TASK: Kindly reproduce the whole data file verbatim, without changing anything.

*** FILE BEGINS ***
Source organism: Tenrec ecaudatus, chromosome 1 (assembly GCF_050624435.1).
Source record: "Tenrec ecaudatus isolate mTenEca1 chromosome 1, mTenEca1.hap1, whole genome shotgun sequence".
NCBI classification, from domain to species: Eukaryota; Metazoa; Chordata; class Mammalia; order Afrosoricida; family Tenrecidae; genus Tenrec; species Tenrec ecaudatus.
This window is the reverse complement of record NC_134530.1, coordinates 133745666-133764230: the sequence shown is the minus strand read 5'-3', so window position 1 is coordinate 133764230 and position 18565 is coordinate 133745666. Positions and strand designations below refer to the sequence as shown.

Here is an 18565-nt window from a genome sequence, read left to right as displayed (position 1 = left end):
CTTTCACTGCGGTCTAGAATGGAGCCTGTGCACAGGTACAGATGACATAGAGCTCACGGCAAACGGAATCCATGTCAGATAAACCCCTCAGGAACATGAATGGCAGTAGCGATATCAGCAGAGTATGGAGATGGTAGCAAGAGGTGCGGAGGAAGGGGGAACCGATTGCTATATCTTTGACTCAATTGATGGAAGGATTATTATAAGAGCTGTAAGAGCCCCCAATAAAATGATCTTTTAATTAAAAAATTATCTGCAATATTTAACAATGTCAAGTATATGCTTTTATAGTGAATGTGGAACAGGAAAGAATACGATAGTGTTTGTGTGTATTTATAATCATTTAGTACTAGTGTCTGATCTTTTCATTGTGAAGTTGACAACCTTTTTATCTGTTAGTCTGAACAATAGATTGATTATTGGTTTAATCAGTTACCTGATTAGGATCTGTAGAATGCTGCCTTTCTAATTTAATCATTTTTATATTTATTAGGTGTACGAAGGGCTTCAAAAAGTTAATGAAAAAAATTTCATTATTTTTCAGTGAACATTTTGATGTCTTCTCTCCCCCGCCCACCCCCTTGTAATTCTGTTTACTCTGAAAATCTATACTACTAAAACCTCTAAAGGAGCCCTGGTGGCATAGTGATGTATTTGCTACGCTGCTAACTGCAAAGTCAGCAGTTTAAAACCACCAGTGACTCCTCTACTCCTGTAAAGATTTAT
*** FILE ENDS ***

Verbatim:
Source organism: Tenrec ecaudatus, chromosome 1 (assembly GCF_050624435.1).
Source record: "Tenrec ecaudatus isolate mTenEca1 chromosome 1, mTenEca1.hap1, whole genome shotgun sequence".
NCBI classification, from domain to species: Eukaryota; Metazoa; Chordata; class Mammalia; order Afrosoricida; family Tenrecidae; genus Tenrec; species Tenrec ecaudatus.
This window is the reverse complement of record NC_134530.1, coordinates 133745666-133764230: the sequence shown is the minus strand read 5'-3', so window position 1 is coordinate 133764230 and position 18565 is coordinate 133745666. Positions and strand designations below refer to the sequence as shown.

Here is an 18565-nt window from a genome sequence, read left to right as displayed (position 1 = left end):
CTTTCACTGCGGTCTAGAATGGAGCCTGTGCACAGGTACAGATGACATAGAGCTCACGGCAAACGGAATCCATGTCAGATAAACCCCTCAGGAACATGAATGGCAGTAGCGATATCAGCAGAGTATGGAGATGGTAGCAAGAGGTGCGGAGGAAGGGGGAACCGATTGCTATATCTTTGACTCAATTGATGGAAGGATTATTATAAGAGCTGTAAGAGCCCCCAATAAAATGATCTTTTAATTAAAAAATTATCTGCAATATTTAACAATGTCAAGTATATGCTTTTATAGTGAATGTGGAACAGGAAAGAATACGATAGTGTTTGTGTGTATTTATAATCATTTAGTACTAGTGTCTGATCTTTTCATTGTGAAGTTGACAACCTTTTTATCTGTTAGTCTGAACAATAGATTGATTATTGGTTTAATCAGTTACCTGATTAGGATCTGTAGAATGCTGCCTTTCTAATTTAATCATTTTTATATTTATTAGGTGTACGAAGGGCTTCAAAAAGTTAATGAAAAAAATTTCATTATTTTTCAGTGAACATTTTGATGTCTTCTCTCCCCCGCCCACCCCCTTGTAATTCTGTTTACTCTGAAAATCTATACTACTAAAACCTCTAAAGGAGCCCTGGTGGCATAGTGATGTATTTGCTACGCTGCTAACTGCAAAGTCAGCAGTTTAAAACCACCAGTGACTCCTCTACTCCTGTAAAGATTTAT